It’s been an interesting few days for the European Union, or more specifically its executive arm, the European Commission.
First came the announcement of a screening framework for FDI. This is intended to shine a light on the more shadowy sources of foreign investment into the EU. It’s quite ironic really; after all, the European Commission is hardly the most democratic and transparent of governmental organizations. More on the matter of transparency later.
The other notable development was the publication by the Commission of its vision for “fair” taxation of the digital economy, which came after France, Germany, and other influential member states had been pushing the issue of digital taxation for a number of weeks.
We can’t say for sure whether the Commission’s announcement is the result of increasing political pressure for solutions to tax issues in the digital economy, or whether it was working towards … Read More »
Bitcoin appears to be gaining increasing regulatory acceptance in some parts of the world. In Australia, for example, the Government recently introduced legislation to ensure that virtual currencies operate on an even tax playing field with “physical” money. Treasurer Scott Morrison hopes that the legislation will make it easier for new innovative digital currency businesses to operate in Australia, and some offshore financial centers are already vying to become leading jurisdictions in FinTech expertise.
On the other hand, regulators and tax authorities in other parts of the world seem deeply suspicious of virtual currencies, given the anonymity they provide to users. A notable example is the United States, where the Internal Revenue Service obtained a court order in December 2016 compelling bitcoin exchange Coinbase to produce records identifying US taxpayers who have used its services.
Indeed, there are some who believe that sooner or … Read More »
Some things in the world of tax seem to never change however. Particularly governments’ apparent fixation with tax amnesties. Brazil is the latest in a long list of jurisdictions that have announced an amnesty-related development of one sort or another recently. In Brazil’s case, it has decided to extend the deadline for its latest disclosure scheme by one month to September 29.
The success or otherwise of an amnesty is likely to depend hugely on its terms and conditions – too much stick and taxpayers might stay below the radar, too much carrot and the rule of law could be undermined. Still, I don’t remember seeing too many headlines recently proclaiming that a disclosure scheme has been a roaring success. Indeed, the word “flop” is more readily used to describe the outcome of a tax amnesty. And notable flops have been reported in … Read More »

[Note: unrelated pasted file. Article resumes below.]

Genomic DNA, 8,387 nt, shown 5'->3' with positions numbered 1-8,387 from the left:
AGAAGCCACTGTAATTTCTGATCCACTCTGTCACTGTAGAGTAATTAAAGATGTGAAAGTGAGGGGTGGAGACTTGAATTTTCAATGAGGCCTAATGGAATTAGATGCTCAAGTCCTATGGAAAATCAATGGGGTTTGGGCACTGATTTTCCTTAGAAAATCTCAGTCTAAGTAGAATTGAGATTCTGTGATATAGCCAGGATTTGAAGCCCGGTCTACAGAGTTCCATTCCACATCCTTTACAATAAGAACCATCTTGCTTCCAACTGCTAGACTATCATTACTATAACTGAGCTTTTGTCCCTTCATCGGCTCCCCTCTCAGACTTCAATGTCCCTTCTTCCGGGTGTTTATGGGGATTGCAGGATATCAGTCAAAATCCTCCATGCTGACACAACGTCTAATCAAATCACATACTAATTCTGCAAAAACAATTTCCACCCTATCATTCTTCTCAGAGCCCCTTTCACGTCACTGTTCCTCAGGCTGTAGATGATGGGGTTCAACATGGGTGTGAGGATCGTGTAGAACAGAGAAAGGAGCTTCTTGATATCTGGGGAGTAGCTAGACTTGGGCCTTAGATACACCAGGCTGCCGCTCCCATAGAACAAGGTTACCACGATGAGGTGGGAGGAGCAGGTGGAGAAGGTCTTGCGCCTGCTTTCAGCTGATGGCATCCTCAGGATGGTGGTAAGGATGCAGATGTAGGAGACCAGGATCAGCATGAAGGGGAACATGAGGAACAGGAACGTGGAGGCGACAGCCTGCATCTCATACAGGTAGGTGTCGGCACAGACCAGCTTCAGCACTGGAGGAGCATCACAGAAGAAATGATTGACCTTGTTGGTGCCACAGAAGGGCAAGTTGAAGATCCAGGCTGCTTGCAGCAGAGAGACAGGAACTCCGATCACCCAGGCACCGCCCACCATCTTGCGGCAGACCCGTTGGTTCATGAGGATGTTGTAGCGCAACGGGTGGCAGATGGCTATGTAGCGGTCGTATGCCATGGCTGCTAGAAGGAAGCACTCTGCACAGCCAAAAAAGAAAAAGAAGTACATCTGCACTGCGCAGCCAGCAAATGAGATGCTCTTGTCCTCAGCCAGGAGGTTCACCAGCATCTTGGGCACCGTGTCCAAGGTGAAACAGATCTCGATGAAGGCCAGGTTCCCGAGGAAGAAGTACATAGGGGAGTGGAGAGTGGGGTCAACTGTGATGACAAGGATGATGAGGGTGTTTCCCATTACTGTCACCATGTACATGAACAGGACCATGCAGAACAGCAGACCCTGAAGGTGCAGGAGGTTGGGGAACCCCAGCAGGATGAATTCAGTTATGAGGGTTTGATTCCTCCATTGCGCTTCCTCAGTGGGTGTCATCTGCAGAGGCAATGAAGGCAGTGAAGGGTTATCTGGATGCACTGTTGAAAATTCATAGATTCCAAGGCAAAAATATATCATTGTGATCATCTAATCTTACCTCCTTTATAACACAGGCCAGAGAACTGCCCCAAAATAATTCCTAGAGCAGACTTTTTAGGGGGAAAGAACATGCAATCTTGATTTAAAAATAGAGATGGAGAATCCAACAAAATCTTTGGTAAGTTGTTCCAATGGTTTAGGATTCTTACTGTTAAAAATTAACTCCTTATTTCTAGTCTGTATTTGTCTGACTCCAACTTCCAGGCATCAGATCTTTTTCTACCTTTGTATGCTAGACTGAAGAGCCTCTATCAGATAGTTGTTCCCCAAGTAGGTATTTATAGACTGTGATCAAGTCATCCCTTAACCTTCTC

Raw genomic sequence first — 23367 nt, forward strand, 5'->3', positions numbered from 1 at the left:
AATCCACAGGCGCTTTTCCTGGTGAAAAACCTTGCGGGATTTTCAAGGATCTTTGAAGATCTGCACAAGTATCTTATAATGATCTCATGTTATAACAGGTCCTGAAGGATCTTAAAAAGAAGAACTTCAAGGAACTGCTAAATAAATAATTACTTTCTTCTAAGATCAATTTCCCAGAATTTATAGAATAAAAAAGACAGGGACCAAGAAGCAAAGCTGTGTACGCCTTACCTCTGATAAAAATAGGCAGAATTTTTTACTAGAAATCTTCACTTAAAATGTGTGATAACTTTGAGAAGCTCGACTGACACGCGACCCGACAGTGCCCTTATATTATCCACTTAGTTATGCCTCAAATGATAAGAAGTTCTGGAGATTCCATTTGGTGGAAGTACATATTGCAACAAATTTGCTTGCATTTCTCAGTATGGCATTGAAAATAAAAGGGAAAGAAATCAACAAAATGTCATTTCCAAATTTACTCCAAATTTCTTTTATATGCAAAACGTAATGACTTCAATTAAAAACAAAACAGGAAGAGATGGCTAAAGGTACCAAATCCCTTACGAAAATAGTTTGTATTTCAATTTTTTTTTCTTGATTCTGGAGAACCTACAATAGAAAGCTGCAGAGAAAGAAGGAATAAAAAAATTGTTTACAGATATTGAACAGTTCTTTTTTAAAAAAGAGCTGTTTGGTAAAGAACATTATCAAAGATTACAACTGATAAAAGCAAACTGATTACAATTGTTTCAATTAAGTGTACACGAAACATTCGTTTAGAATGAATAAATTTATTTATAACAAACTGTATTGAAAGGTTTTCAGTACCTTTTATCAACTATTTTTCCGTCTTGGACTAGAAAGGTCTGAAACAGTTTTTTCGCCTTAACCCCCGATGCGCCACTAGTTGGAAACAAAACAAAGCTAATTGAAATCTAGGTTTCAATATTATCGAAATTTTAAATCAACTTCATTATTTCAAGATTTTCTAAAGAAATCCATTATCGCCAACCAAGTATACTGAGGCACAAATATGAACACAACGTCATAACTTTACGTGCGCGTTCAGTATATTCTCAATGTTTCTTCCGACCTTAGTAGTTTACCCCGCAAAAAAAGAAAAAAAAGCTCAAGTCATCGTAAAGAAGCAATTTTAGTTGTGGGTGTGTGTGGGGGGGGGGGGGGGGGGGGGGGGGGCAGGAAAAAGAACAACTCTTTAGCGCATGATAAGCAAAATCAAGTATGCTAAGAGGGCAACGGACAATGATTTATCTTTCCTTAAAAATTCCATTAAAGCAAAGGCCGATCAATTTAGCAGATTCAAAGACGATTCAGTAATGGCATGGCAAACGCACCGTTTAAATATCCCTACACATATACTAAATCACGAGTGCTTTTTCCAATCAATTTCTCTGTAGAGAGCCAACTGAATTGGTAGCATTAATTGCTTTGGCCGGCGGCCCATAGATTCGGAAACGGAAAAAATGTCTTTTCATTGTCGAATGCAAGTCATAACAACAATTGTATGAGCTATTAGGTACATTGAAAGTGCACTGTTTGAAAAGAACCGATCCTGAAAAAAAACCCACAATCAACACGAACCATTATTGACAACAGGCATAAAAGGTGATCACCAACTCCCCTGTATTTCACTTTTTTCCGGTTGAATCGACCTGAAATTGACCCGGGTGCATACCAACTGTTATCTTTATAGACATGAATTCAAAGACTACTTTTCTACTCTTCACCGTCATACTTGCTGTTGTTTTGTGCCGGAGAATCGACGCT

Denmark is a benchmark country. It is the archetype of a high-tax, high-spend northern European economy. So, when politicians in various parts of the world debate fiscal policy, they sometimes ask the electorate if they would rather live in a country like Denmark in preference to their own i.e. would they be prepared to put up with high taxes in return for a welfare state in which nobody is left behind economically. Indeed, the small Scandinavian nation, barely twice the size of Massachusetts, became an unexpected focal point in the last election campaign, and was held up by Democratic candidate Bernie Sanders as a model of social democracy.
Those on the right tend to argue of course that prosperity and individual liberty go hand-in-hand with low taxes and a small government. Singapore, for example, would be much closer to their ideal … Read More »
China may have been upbraided by the International Monetary Fund earlier this month for the lack of progressivity in its personal income tax regime – how ironic that a country run by communists has, according to the IMF, the highest level of income inequality in the world. However, in many other ways, China seems to be making good progress in adapting its tax system to the demands of today’s economy, including with proposals to improve tax incentives for scientific research.
Value-added tax has now been extended to all areas of the economy, and earlier this month, Chinese Premier Li Keqiang said that reform of the VAT regime would continue. VAT has already saved businesses an estimated CNY1.6tn (USD239.8bn) since its introduction, the Ministry of Finance said.
It was also announced recently that China is to allow foreign investors to defer tax on dividend income … Read More »